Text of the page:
HOLDEN, LA (WAFB) - For farmers in Livingston and Tangipahoa parishes, the recent flooding has hit their strawberry crops hard.
The fields at Landry-Poche' Strawberry Farm have been around since 1926. Co-owner Rhonda Poche' said they haven't seen flooding like last week's since 1983. Several rows of Poche's berries were damaged by too much water. She said strawberries burst when they absorb too much liquid.
"Strawberries turn to mush basically," Poche' said. "They swell up. A strawberry is like a sponge. It kind of swells up, and it expands and cracks open and it just turns to mush."
Believe it or not, Poche' said she is one of the lucky ones.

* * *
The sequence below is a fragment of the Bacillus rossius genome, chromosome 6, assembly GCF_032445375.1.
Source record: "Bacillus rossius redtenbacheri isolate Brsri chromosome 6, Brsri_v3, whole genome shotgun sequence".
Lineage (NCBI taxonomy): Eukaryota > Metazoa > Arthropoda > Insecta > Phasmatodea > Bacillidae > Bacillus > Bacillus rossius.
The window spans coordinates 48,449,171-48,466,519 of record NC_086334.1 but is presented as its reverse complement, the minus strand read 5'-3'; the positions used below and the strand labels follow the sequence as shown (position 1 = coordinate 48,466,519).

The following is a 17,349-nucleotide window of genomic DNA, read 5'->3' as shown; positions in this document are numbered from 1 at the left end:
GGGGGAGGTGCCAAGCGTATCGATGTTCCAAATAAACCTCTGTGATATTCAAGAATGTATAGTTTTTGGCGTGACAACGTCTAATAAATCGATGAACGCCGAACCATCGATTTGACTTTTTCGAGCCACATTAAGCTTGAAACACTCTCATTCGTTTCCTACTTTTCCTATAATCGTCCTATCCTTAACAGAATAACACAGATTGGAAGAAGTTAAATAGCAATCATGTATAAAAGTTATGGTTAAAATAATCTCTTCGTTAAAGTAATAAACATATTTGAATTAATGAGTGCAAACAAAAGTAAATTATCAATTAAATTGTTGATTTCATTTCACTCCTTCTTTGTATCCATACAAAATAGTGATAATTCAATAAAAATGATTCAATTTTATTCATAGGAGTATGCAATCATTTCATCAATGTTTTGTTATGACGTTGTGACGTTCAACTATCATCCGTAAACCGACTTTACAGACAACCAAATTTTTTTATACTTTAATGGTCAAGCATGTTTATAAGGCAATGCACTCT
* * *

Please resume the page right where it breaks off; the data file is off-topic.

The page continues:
"I've got three farmer friends on the east side of Ponchatoula that their fields are completely under water since Friday. And my heart just goes out to them. Because I know the damage we have, and we didn't go under water, and my heart just breaks for them," Poche' said.
The biggest concerns for many farmers will be the Ponchatoula Strawberry Festival this April. For Poche' and many other farmers, it's about taking in the losses and moving forward.
"We just keep carrying on. Our motto around here is too blessed to be stressed. We're just gonna have to pick up, continue going, and just hope for the best."